" I recently had a huge compliment from my brother, a builder of high end homes. He was very impressed at how good my sink always looks. He is not a fan at ALL with SS. He prefers porcelain, which chips.
I asked him why he was so impressed with my sink and hates SS? It was because he has had to replace multiple high end sinks before closing because a workman or someone would have used a new homeowners SS sink and caused a 'scratch' in the bottom of the sink. The new homeowners would insist on a brand new sink before they would close.We all know that we can tolerate the damage that we do to our stuff, but not anyone else! When you spend well over a $1,000 to $1,800 for a sink, of COURSE you want it to be unblemished!

Well, I told him my 'secret' to keeping my 12" deep single basin Franke sink looking good. I've used this 'method' on ALL of my sinks and I just love it! My sink glows because of the 'patina' that it now has...and yours can, too. The finish looks better each time you use my method, too.

I use my sink! I also have a large family that I cook for and use some commercial size, heavy pans. Guests sometimes want to help in the kitchen, or teens, and they bang up the bottom, scratching the sink, and it will look just awful when they're done. They always apologize because they think they've ruined my sink. Never fear. I can 'fix' it in as little as 3 minutes from start to finish.

I've now trained my teens on how to help me maintain a good looking sink. AND if they scratch it, they restore it! It's that simple.

Here's what I do. About every other day, I use Bar Keepers Friend and one of the green scrubby pads that you can buy just about anywhere. It will keep average use to your sink 'maintained' between 'restoration' cleanings.

When there are scuffs and deeper scratches in the sink, I use sandpaper to wet-sand the metal in different grades of paper to restore the sinks. I prefer the black 'wet or dry' sandpaper by Norton that you buy at HD. I already have about 3" squares in multiple grades already cut out and in a baggy under my sink, so I'm ready when I need to 'do this'.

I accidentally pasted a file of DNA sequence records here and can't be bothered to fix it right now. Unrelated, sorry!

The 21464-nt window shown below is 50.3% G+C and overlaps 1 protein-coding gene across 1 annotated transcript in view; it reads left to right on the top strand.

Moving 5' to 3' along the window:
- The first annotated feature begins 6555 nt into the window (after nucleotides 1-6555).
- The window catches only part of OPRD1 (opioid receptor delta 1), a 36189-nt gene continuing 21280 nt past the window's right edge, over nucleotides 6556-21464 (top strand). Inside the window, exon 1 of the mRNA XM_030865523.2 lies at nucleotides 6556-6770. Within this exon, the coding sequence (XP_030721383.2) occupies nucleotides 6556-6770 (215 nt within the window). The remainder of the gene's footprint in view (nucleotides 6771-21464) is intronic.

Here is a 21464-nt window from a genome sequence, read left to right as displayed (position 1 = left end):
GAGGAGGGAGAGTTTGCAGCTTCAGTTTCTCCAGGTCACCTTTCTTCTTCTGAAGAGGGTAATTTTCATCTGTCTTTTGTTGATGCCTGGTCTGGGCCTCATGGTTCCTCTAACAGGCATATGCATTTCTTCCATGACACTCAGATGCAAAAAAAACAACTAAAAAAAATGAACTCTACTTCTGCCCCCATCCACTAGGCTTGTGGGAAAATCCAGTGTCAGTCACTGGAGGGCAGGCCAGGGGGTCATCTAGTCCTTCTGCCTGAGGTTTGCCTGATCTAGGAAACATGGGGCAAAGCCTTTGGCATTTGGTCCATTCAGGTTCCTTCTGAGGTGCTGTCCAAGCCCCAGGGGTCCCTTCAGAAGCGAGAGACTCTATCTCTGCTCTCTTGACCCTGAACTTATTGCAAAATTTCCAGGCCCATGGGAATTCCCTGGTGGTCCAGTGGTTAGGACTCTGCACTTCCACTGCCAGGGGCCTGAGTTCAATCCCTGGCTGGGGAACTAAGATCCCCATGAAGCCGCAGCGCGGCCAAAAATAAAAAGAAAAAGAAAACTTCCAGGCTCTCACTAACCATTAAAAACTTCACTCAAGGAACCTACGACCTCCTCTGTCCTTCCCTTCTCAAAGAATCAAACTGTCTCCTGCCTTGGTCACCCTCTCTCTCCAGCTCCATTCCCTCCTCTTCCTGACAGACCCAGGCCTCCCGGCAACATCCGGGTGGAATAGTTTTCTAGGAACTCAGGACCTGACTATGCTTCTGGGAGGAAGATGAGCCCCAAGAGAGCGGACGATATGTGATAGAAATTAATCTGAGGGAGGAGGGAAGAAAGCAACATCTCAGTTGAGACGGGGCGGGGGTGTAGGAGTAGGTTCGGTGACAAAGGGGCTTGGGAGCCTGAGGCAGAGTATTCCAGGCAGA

I start with about 150 grit working on the problem areas when I get to them, then work up to at least a 400 grit. I use small circular pattern and overlap all of my work. I never just 'rub' a scuff or scratch in a straight pattern; I always blend my work.

I start in the furthest back left corner and work across the back of the sink moving left to right, just as you would work if you were writing on lined paper. I do the entire sink bottom, then move to the sides. I start with 150 grit paper, then change to 220, then 320, then 400. I rinse the sink after each grit paper is used. Sometimes I use a little soap or BKF depending on my needs so I can move faster with the paper. Once you try it, you will understand what I mean.

I finish off with a good soapy rinse with a rag, then apply a 'finish' of Franke Inox cleaner or a wiping coat of vegetable oil. I have even used Rain-X to help repel spots. I'm just out of it right now and have been using up products I have under the sink. I use 'whatever' to just help the sink repel water right down the drain a.s.a.p..

My brother now had one of his guys using my method on their Franke sinks before final walk thru before closing on a new home. Guess what? They're not having to replace sinks anymore.

After you clean your sink a few times, your sink will start to gain a beautiful patina and smoothness to the finish and you will start to love stainless steel. I also use this method on my $10,000 Thermador Range top. It glows. I just love it."

I use bon ami instead of BKF. I haven't tried the sandpaper yet because the sink still looks good even with the dent.


    Bookmark   July 3, 2013 at 12:24PM
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Debrak2008 - thanks for all the info on maintaining a SS sink!

Annkh - what sink will you put in your 30" cabinet?

    Bookmark   July 3, 2013 at 8:36PM
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It's a 60/40 stainless sink from MRDirect.

Here is a link that might be useful: Ann's sink

    Bookmark   July 3, 2013 at 8:54PM
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Happy 4th! Thank you both for the sink info and the ideas for our kitchen!

    Bookmark   July 4, 2013 at 8:42PM